Wednesday, September 1, 2010


I've blogged about this before, but it seems to be a topic on everyone's mind--at least everyone
who is reading the newpapers and thinking it reflects accurately the state of things here in Mexico City.
I wanted to share this article from The Economist on safety in Mexico, which puts things in perspective. From my point of view as a resident, fear is not not part of my daily life, and as a tourist it is highly unlikely to be part of yours.


Anonymous said...

Here here!

I have to confess I sometimes feel I'm adding to the 'Mexico is dangerous' dialogue (from personal conversations more than my blog conversations), but it's not so much that I go over the top with the violence aspect, which is real and conversation worthy, but sometimes fail to point out that the whole country isn't self destructing. Balance. It's easy to forget to add some.

Paul Roberts said...

I have always felt perfectly safe in Mexico in the small city where I have lived for five years.

However, last Monday, I received a phone call from someone who claimed to be a commandante in the Zetas (he asked me if I had heard of them!). The conversation started gently. He told me my address, that his people had been investigating me, that they concluded I was a good, hard working person, and that therefore I needed security.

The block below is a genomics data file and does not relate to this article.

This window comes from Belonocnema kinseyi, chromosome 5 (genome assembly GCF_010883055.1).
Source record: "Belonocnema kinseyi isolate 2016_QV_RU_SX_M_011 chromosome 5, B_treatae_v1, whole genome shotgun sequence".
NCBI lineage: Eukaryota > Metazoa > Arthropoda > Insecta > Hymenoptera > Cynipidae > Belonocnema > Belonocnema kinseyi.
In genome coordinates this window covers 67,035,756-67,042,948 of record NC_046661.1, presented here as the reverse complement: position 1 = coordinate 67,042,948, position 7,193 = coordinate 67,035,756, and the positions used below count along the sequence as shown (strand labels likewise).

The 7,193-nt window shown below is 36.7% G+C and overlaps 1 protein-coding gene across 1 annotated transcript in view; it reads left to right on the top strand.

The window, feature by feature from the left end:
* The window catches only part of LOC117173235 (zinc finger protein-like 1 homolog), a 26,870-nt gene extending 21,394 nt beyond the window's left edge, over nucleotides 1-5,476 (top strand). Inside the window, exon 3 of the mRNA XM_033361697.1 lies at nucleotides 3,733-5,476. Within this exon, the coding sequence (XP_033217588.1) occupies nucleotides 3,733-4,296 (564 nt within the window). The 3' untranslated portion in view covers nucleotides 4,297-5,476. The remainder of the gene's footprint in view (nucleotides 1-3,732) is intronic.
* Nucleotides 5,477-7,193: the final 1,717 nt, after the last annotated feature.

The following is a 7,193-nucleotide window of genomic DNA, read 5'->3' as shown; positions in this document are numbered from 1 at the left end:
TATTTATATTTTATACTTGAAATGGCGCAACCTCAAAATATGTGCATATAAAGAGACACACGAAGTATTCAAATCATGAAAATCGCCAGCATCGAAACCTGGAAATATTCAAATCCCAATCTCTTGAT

At this point I decided to pretend not to understand Spanish. He became increasingy angry and threatening and said "Queremos moneeeey". In fact 5000 USD worth of protection. He said if I hung up there was a carload of his people in my street, heavily armed. Even in an increasingly anxious state, I reckoned this was highly unlikely.

In the end I hung up. Fortunately, I quickly talked to friends here who told me that this was now very common and that there was no reason to be worried. It could be that other people are trying to cash in on the Zetas reputation. I also heard that these calls are made by people in jail using a telephone directory.

So I was reassured that I had not been singled out but also concerned that this level of fake extortion - assuming that is what it is - is becoming increasingly common even in a small safe city such as where I live.

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